suicide prevention

Surviving Suicide and Finding Hope in Tomorrow

by Maricela Estrada-Moreno

My mother told me she lost track of how many times I tried killing myself. The truth is so have I. It wasn’t until my last suicide attempt that I had a broad awakening. I actually almost died by an overdose. It is by God’s grace that I survived it. I overdosed on all my medication. My roommate did not realize what I did the night before and didn’t call 911 until the morning when she was getting ready for work.

National Suicide Prevention Week 2017

by Noah Whitaker

I’ve worked in the field of suicide prevention for nearly a decade. In that time I have seen and experienced a lot of interesting things. National Suicide Prevention Week, which falls September 10-16, 2017, is a perfect time to reflect upon some of the changes and advancements, as well as looking forward to the future.

Mental Health Awareness Month: A more accurate picture of suicide & suicide risk

by Noah Whitaker

May is Mental Health Awareness Month (MHAM). This is a chance to learn about signs and symptoms of mental illnesses and help fight stigma that keeps people from receiving vital care. This month’s column won’t focus directly on MHAM, but upon a recent challenge in the mental health field, the Netflix Original series 13 Reasons Why, which since its release has generated a lot of buzz, especially from mental health and suicide prevention organizations.

Suicide Prevention, The Value of Collaborations, Part 2: How and What

by Noah Whitaker

Our last article explored bringing folks to the table to address suicide, or who. We’ll now assume you’ve at least rounded up a few interested folks. If you don’t have a large and diverse group, don’t worry, you can work on that over time. This is a process of continually developing new partnerships, inviting new people and organizations to the table, and constantly improving and strengthening your efforts.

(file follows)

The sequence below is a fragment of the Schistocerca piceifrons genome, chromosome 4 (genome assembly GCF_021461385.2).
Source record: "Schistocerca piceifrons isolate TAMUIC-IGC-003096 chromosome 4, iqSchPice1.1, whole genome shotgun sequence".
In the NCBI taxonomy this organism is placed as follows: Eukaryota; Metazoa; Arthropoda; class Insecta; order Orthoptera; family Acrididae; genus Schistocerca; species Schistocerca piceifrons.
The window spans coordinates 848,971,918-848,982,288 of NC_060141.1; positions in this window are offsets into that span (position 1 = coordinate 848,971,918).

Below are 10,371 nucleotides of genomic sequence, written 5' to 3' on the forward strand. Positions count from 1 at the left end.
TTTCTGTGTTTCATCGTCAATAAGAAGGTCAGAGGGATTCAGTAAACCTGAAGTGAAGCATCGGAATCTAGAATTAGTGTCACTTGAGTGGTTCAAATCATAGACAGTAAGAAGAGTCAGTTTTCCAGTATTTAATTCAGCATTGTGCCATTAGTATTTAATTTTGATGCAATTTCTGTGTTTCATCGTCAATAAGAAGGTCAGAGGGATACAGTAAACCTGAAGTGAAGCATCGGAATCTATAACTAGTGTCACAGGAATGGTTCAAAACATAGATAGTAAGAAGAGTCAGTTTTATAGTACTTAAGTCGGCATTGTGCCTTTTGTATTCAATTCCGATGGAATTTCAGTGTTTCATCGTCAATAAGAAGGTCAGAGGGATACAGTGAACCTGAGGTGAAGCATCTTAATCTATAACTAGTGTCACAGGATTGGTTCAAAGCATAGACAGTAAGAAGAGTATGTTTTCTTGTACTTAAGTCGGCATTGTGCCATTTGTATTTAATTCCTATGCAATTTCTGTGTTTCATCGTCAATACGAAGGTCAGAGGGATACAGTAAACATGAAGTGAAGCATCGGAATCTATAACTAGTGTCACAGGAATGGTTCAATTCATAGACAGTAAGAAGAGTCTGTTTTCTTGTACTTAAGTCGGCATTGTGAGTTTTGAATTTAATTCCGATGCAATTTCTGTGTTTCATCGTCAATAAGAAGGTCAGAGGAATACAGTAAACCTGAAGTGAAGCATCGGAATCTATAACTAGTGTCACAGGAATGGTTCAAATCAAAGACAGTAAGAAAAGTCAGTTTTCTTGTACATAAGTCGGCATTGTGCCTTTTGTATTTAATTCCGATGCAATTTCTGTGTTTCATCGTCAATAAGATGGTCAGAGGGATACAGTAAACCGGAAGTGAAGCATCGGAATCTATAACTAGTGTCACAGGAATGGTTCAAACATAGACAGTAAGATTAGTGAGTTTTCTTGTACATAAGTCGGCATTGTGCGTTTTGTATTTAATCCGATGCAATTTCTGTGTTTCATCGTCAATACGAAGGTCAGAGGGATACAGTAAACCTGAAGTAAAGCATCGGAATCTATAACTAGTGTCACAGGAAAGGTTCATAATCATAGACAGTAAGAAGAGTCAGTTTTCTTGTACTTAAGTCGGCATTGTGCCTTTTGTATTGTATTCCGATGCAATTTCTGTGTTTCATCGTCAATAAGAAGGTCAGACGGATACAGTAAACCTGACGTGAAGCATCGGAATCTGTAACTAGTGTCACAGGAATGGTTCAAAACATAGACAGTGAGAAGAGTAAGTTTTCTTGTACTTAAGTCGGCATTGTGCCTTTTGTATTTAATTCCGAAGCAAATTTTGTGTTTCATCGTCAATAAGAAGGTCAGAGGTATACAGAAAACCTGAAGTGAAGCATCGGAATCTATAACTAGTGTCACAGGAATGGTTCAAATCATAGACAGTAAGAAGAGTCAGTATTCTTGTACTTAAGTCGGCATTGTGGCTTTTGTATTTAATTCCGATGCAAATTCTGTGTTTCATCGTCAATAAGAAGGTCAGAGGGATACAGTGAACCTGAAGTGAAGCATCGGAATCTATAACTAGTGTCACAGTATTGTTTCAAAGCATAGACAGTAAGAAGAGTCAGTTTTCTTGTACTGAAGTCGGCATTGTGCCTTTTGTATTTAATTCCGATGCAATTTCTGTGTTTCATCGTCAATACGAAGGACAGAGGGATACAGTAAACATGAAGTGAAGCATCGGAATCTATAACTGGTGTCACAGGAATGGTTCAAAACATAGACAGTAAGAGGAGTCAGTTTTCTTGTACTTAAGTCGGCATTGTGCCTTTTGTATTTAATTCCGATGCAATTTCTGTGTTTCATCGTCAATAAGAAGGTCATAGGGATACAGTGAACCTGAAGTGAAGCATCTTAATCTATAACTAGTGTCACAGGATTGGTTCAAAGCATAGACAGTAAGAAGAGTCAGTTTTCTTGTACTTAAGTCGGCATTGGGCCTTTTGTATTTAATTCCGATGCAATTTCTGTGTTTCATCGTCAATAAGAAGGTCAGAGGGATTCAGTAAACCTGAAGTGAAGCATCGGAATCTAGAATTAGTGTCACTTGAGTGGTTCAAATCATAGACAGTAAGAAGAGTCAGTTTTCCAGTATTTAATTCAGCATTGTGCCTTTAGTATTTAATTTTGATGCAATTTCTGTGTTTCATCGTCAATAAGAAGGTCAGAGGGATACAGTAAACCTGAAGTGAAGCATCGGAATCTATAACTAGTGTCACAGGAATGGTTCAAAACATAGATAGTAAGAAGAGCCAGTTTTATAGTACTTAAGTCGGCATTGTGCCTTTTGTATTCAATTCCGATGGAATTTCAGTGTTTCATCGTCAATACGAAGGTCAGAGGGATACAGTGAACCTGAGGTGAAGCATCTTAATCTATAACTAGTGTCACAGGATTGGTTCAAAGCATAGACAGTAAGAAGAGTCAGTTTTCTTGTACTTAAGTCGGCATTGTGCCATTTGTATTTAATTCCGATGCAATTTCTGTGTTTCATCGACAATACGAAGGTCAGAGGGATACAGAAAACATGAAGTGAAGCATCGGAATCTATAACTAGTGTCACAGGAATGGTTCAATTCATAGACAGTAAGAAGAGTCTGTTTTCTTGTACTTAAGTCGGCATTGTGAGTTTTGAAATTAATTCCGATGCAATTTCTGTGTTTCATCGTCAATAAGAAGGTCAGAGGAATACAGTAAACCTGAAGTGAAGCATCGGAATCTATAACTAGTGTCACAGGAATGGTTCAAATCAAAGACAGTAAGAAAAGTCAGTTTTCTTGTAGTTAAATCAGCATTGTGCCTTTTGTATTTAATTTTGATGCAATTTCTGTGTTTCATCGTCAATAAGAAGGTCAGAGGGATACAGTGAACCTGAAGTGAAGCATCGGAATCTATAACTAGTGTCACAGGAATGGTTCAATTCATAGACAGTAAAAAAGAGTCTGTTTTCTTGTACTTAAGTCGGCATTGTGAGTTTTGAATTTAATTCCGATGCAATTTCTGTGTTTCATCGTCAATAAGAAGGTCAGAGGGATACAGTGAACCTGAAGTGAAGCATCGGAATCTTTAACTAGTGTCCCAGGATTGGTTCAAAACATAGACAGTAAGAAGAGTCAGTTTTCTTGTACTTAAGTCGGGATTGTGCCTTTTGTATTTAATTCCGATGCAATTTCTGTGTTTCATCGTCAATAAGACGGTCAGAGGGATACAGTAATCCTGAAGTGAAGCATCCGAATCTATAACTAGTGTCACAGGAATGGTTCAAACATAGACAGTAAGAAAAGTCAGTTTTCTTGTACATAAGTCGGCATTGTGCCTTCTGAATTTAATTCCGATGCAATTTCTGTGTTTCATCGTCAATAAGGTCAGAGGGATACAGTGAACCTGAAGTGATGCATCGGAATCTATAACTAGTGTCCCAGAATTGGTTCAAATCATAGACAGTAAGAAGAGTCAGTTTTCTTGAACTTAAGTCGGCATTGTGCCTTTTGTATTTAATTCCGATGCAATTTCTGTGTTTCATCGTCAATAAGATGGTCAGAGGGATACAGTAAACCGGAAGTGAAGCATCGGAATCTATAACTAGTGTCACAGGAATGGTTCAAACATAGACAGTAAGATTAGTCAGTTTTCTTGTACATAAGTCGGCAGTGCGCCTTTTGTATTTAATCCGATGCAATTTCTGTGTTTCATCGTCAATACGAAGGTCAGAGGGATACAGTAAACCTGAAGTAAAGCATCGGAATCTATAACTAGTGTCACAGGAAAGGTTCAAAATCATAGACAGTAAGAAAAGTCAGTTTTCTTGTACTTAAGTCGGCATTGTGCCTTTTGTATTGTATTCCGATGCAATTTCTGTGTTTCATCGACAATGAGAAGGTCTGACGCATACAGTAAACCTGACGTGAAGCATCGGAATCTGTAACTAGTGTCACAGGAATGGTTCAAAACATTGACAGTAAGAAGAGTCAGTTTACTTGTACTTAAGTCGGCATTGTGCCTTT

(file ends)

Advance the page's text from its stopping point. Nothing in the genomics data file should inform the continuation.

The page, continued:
Suicide Prevention, The Value of Collaborations, part 1: Who?

by Noah Whitaker

Suicide is a complex behavior just as we all are complex individuals. A suicidal person can be a person at any point on our walk through life. There are greater risks and protective factors present, but suicide can occur among all races, ages, religious affiliations or philosophies (or lack thereof), economic statuses, ages, and professions. It is important to remember this complexity when thinking about approaching prevention efforts.

Suicide Prevention–Get Involved

by Noah Whitaker

Suicide is the tenth leading cause of death in the United States. More than forty-four thousand people die by suicide annually. Each death leaves behind survivors of suicide loss, including partners, family, friends, co-workers, schoolmates, and others. Often, these survivors are in need of resources such as support groups, counseling, and opportunities to take action. In many areas these supports are not available. This creates an opportunity for survivors to turn their experiences into advocacy and help bring resources into their community and/or join existing efforts.

Tulare & Kings Counties Suicide Prevention Task Force: Being A Survivor

by Noah Whitaker

January is a time of renewal, an opportunity for a fresh start. Many people work to better themselves via their New Year resolutions. For some, however, like me, January is different. It doesn’t tend to be a time to look forward, but rather it is a time for reflection—especially for those who have lost someone to suicide. There is a common saying among survivors of loss that suicide does not end pain, it simply transfers it onto others.

Holiday Blues

by Noah Whitaker

The holidays are a magical time. It is as if the glitter and twinkle of lights, the reddening of noses, and an echoed cough or sneeze all coalesce into the spirit of the season. This is the time of year I look forward to most. People tend to give a little more of themselves be it time, finances, or simple good will. Life becomes a little better.

Teen Suicide Prevention

by Noah Whitaker

Teen suicide. These two words strike fear into the hearts of most parents. Due to this fear, the topic is frequently treated like a boogieman, and people believe that if they don’t talk about it, will not happen. The sad truth is that reality is the exact opposite. Silence leads to lost lives. In order to combat this issue we must confront it, become educated, expand, and strengthen programs to prevent, intervene, treat, and unfortunately, respond in the aftermath of suicide (postvention).

SUICIDE– Symptoms and Strategies for Recovery

by Emily Durbin
& Sherry Walling

Many of us experience periods of sadness, apathy and anxiety. In fact, many people have passing thoughts of causing harm to ourselves. Suicidal thoughts are not unusual, but they can become dangerous if they are persistent and pervasive. Although, it can be a difficult topic to discuss, candid conversations about suicidal thoughts can be lifesaving.